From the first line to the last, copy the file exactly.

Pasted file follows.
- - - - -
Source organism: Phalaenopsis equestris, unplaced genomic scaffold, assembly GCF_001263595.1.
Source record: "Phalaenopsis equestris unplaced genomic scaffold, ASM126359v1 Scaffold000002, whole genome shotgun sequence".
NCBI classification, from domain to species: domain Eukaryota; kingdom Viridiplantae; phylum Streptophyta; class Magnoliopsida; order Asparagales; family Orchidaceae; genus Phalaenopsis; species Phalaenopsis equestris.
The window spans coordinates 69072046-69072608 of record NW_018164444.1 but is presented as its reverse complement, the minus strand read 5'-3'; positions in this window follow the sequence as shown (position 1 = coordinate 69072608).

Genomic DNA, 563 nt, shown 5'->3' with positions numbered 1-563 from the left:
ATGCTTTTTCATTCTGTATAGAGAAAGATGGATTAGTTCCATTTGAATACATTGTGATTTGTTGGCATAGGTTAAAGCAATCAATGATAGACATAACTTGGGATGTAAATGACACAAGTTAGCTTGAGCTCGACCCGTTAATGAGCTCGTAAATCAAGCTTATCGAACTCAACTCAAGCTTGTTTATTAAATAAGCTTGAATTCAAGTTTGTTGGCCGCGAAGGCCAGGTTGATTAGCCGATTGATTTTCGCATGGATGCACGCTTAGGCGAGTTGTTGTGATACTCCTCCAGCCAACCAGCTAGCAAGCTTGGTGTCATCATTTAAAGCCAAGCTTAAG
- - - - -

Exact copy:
Source organism: Phalaenopsis equestris, unplaced genomic scaffold, assembly GCF_001263595.1.
Source record: "Phalaenopsis equestris unplaced genomic scaffold, ASM126359v1 Scaffold000002, whole genome shotgun sequence".
NCBI classification, from domain to species: domain Eukaryota; kingdom Viridiplantae; phylum Streptophyta; class Magnoliopsida; order Asparagales; family Orchidaceae; genus Phalaenopsis; species Phalaenopsis equestris.
The window spans coordinates 69072046-69072608 of record NW_018164444.1 but is presented as its reverse complement, the minus strand read 5'-3'; positions in this window follow the sequence as shown (position 1 = coordinate 69072608).

Genomic DNA, 563 nt, shown 5'->3' with positions numbered 1-563 from the left:
ATGCTTTTTCATTCTGTATAGAGAAAGATGGATTAGTTCCATTTGAATACATTGTGATTTGTTGGCATAGGTTAAAGCAATCAATGATAGACATAACTTGGGATGTAAATGACACAAGTTAGCTTGAGCTCGACCCGTTAATGAGCTCGTAAATCAAGCTTATCGAACTCAACTCAAGCTTGTTTATTAAATAAGCTTGAATTCAAGTTTGTTGGCCGCGAAGGCCAGGTTGATTAGCCGATTGATTTTCGCATGGATGCACGCTTAGGCGAGTTGTTGTGATACTCCTCCAGCCAACCAGCTAGCAAGCTTGGTGTCATCATTTAAAGCCAAGCTTAAG